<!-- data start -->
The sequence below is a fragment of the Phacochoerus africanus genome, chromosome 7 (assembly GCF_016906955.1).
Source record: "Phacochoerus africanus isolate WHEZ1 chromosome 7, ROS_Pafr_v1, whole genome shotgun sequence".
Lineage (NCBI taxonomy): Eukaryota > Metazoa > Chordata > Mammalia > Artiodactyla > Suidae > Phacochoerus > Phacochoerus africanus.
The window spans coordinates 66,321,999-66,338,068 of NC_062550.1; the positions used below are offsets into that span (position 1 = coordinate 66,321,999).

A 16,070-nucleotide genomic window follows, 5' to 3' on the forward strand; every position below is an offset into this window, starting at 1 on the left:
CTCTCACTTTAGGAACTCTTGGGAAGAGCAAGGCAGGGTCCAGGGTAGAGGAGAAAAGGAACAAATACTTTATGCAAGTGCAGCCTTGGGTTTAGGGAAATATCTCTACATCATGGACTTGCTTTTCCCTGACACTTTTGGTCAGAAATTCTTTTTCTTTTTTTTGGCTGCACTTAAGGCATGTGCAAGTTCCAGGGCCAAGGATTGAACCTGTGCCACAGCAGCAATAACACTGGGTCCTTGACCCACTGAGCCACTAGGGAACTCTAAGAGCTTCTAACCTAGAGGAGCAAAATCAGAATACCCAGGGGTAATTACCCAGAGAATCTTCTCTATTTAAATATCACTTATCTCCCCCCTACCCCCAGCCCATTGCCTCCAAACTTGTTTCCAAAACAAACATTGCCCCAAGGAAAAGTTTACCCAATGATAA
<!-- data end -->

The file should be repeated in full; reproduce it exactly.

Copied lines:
The sequence below is a fragment of the Phacochoerus africanus genome, chromosome 7 (assembly GCF_016906955.1).
Source record: "Phacochoerus africanus isolate WHEZ1 chromosome 7, ROS_Pafr_v1, whole genome shotgun sequence".
Lineage (NCBI taxonomy): Eukaryota > Metazoa > Chordata > Mammalia > Artiodactyla > Suidae > Phacochoerus > Phacochoerus africanus.
The window spans coordinates 66,321,999-66,338,068 of NC_062550.1; the positions used below are offsets into that span (position 1 = coordinate 66,321,999).

A 16,070-nucleotide genomic window follows, 5' to 3' on the forward strand; every position below is an offset into this window, starting at 1 on the left:
CTCTCACTTTAGGAACTCTTGGGAAGAGCAAGGCAGGGTCCAGGGTAGAGGAGAAAAGGAACAAATACTTTATGCAAGTGCAGCCTTGGGTTTAGGGAAATATCTCTACATCATGGACTTGCTTTTCCCTGACACTTTTGGTCAGAAATTCTTTTTCTTTTTTTTGGCTGCACTTAAGGCATGTGCAAGTTCCAGGGCCAAGGATTGAACCTGTGCCACAGCAGCAATAACACTGGGTCCTTGACCCACTGAGCCACTAGGGAACTCTAAGAGCTTCTAACCTAGAGGAGCAAAATCAGAATACCCAGGGGTAATTACCCAGAGAATCTTCTCTATTTAAATATCACTTATCTCCCCCCTACCCCCAGCCCATTGCCTCCAAACTTGTTTCCAAAACAAACATTGCCCCAAGGAAAAGTTTACCCAATGATAA